# Theory for acceleration of a cart: lab experiment

1. Oct 19, 2011

### Ascrapper

1. The problem statement, all variables and given/known data
In a lab experiment in my introductory physics class, we are asked to verify Newton's Second Law by taking data from an experiment and then comparing that data to a theory. We are given a cart of unknown mass m$_{}1$ is put on a horizontal track with a string attached over a pulley to a hanging mass m$_{}2$. It is given that both masses are moving as one system and therefore have the same acceleration. My problem lies with the theory part of this experiment: how am I supposed to solve for the acceleration with known values? Let the acceleration of the system be a, the rolling frictional force f$_{}r$, the coefficient of rolling friction μ$_{}r$, the normal force F$_{}N$, the tension in the string T, and the acceleration due to gravity g.
This picture is similar to what our experiment looks like: http://www.physicssource.ca/images/cart_forcesensor_track.gif [Broken]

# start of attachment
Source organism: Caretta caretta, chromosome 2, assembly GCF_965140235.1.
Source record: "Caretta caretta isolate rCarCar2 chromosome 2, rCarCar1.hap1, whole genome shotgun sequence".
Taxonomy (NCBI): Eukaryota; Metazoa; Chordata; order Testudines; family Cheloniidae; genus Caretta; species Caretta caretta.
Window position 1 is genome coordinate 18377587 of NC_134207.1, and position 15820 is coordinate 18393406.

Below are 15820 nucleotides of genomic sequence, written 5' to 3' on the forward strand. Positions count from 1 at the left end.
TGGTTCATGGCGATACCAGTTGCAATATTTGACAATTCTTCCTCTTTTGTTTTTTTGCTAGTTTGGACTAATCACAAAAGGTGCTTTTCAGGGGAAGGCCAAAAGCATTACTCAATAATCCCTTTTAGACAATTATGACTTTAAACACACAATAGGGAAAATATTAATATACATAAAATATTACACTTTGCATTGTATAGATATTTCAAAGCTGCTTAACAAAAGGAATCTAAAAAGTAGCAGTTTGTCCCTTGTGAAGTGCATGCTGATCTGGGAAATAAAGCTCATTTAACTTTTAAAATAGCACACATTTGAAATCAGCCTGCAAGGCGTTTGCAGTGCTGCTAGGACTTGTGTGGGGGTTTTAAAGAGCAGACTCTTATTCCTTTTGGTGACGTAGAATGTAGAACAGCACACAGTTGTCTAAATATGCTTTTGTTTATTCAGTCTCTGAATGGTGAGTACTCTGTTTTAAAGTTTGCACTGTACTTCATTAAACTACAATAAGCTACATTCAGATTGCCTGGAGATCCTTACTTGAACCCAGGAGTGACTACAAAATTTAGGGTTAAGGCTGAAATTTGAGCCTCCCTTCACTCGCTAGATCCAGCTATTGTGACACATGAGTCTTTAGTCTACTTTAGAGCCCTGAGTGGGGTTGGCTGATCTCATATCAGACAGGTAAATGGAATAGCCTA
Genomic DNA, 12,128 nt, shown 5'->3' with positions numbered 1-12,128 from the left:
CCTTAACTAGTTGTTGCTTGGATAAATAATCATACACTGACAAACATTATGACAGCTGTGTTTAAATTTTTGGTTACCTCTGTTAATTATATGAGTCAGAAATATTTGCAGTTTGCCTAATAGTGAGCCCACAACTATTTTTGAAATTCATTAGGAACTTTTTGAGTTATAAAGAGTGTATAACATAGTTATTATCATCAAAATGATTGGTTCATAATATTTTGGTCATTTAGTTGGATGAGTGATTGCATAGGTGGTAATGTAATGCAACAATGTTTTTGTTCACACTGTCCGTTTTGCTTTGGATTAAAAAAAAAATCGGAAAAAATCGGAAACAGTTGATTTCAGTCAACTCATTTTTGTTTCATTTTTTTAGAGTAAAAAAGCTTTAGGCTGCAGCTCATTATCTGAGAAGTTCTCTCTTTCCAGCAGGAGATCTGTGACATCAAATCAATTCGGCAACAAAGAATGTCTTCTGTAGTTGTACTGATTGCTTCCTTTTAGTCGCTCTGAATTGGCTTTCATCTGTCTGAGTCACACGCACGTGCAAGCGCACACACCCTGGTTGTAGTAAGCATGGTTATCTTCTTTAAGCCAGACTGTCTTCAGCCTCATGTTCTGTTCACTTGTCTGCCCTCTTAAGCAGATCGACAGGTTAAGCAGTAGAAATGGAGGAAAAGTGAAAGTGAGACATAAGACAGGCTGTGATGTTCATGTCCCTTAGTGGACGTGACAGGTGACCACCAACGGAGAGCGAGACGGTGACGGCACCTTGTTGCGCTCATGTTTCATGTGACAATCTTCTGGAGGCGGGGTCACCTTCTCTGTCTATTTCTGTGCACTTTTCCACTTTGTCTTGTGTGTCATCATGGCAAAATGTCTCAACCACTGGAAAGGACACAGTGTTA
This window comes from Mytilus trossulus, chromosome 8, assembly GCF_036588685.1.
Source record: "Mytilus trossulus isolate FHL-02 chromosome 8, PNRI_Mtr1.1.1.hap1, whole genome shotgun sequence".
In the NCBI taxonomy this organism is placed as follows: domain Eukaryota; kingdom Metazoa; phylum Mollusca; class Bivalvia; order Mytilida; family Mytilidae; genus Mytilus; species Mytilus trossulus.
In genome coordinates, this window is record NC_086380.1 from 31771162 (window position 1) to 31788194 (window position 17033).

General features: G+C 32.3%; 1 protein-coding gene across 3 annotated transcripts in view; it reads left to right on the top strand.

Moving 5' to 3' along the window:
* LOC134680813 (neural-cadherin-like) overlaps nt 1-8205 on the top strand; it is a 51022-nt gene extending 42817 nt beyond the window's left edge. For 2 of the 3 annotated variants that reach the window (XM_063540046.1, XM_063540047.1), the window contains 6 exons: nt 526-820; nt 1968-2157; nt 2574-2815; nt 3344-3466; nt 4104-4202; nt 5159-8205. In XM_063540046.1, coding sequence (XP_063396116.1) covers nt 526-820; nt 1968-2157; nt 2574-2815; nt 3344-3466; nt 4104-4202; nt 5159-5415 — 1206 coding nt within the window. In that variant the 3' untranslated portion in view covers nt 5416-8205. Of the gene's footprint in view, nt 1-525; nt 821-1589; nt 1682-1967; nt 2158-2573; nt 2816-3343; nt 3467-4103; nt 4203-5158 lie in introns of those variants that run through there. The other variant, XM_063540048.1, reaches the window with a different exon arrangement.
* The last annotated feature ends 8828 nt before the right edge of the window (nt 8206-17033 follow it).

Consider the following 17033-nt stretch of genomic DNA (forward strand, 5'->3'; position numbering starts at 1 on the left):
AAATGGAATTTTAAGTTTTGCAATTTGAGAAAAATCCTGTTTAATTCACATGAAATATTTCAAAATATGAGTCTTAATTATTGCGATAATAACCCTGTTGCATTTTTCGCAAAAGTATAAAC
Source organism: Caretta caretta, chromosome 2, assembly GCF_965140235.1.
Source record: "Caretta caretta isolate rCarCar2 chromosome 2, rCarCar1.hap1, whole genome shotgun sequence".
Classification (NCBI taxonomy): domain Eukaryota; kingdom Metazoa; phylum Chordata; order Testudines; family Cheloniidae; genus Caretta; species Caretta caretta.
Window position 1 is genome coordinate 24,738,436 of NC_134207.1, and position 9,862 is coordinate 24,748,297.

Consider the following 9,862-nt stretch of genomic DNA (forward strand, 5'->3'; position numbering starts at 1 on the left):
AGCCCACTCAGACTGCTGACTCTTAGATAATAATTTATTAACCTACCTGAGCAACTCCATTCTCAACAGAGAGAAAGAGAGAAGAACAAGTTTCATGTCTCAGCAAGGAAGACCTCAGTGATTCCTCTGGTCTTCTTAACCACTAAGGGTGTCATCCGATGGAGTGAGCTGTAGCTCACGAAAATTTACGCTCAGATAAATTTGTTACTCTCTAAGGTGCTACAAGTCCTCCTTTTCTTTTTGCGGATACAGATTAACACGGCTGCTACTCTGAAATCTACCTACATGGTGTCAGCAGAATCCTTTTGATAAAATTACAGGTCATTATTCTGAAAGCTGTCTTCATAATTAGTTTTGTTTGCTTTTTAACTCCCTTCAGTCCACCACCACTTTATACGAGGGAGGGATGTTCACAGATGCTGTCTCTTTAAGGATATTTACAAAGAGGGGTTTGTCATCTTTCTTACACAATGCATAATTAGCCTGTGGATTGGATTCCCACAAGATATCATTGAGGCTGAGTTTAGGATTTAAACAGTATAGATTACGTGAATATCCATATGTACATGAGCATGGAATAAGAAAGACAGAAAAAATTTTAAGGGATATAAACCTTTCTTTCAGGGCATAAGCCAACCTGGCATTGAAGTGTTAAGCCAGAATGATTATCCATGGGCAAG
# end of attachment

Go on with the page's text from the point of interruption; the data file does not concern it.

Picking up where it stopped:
2. Relevant equations
Newton's Second Law, F=ma

3. The attempt at a solution
Perhaps there is something intuitive about the mass of the cart and the coefficient of rolling friction that I am not seeing but I just cant figure it out. Here is what I have so far:

First I set up a free body diagram of the mass of the cart m$_{}1$ to show that:
ƩF$_{}x$=f$_{}r$-T=m$_{}1$*a (Equation 1)
ƩF$_{}y$=F$_{}N$-m$_{}1$*g=0, So F$_{}N$=m$_{}1$*g
Also, we know that f$_{}r$=μ$_{}r$*F$_{}N$, So f$_{}r$=μ$_{}r$*m$_{}1$*g

Now I set up a free body diagram of the hanging mass to show:
ƩF$_{}x$=0
ƩF$_{}y$=T-m$_{}2$*g, so T=m$_{}2$*(g+a)

Substituting all back into Equation 1:
μ$_{}r$*m$_{}1$*g-m$_{}2$*(g+a)=m$_{}1$*a
μ$_{}r$*m$_{}1$*g-m$_{}2$*g-m$_{}2$*a=m$_{}1$*a
g*(μ$_{}r$*m$_{}1$-m$_{}2$)=a*(m$_{}1$+m$_{}2$)
(g*(μ$_{}r$*m$_{}1$+m$_{}2$))/(m$_{}1$+m$_{}2$)=a

This is where I am stuck: How am I to get rid of or solve for these two unknown values μ$_{}r$ and m$_{}1$?

Last edited by a moderator: May 5, 2017
2. Oct 20, 2011

### Spinnor

Except for a minus sign I got what you have. I'm guessing you measure acceleration and are supposed to figure out m1? Without knowing μ_r you have done as much as you can.